Overtime wages can be an incredible boon to those who work a job paid on an hourly basis. They never know how much they might make from week to week, so making one-and-a-half times their usual hourly wage is a great opportunity.
Theoretically, paying overtime is cost-effective for employers, too. Being understaffed can do a lot of harm to a company, and training a new employee is very expensive. Paying for a few hours of overtime from existing staff should be an economical solution when they need extra work.
Unfortunately, companies sometimes engage in underhanded practices to avoid paying overtime wages at all. Here are two ways they do it:
They require preparatory or closing work performed off the clock
During training at your new job, your manager explains that there are certain things you have to do every day before you can clock into your shift. Everyone does this because that is the practice at the business.
Ultimately, you might have to clock out before doing certain tasks at closing or the end of your shift every day. Whether it’s cleaning or chopping vegetables for the next shift in a restaurant kitchen, workers deserve to be paid for every minute that they perform labor for a company.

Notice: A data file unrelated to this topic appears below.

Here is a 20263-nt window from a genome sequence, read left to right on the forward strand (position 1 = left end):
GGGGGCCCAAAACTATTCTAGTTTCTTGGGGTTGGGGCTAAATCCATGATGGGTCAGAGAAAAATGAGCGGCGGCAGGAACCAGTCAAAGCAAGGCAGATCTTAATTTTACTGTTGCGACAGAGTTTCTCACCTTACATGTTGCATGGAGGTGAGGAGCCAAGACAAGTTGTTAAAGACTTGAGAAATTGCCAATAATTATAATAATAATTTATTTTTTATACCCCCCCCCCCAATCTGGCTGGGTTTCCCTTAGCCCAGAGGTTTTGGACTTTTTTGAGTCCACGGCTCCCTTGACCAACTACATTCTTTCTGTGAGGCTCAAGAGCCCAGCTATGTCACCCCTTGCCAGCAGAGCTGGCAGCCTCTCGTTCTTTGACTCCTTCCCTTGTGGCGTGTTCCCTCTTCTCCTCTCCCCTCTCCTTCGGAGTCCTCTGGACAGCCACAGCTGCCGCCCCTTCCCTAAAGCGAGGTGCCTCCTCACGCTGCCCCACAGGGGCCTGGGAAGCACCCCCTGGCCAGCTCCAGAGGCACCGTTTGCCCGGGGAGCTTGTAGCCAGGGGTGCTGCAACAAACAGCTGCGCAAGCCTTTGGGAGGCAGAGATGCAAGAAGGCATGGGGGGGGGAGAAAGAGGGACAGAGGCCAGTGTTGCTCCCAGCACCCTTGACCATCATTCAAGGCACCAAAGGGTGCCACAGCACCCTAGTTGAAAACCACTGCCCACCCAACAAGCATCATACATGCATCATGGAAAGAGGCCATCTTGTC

They try to deny pay after workers put in extra hours
Some companies have written employment policies forbidding overtime unless someone has written approval by management or even the corporate offices.
However, when someone suddenly doesn’t show up for their shift after there is some other unexpected situation at work, an employee might have to stay on after their 40th hour. Companies can’t just refuse to pay someone their overtime wages because of an internal policy that requires pre-approval for overtime.
Knowing more about your wage rights can help you determine if you have a claim against your employer for their payroll practices.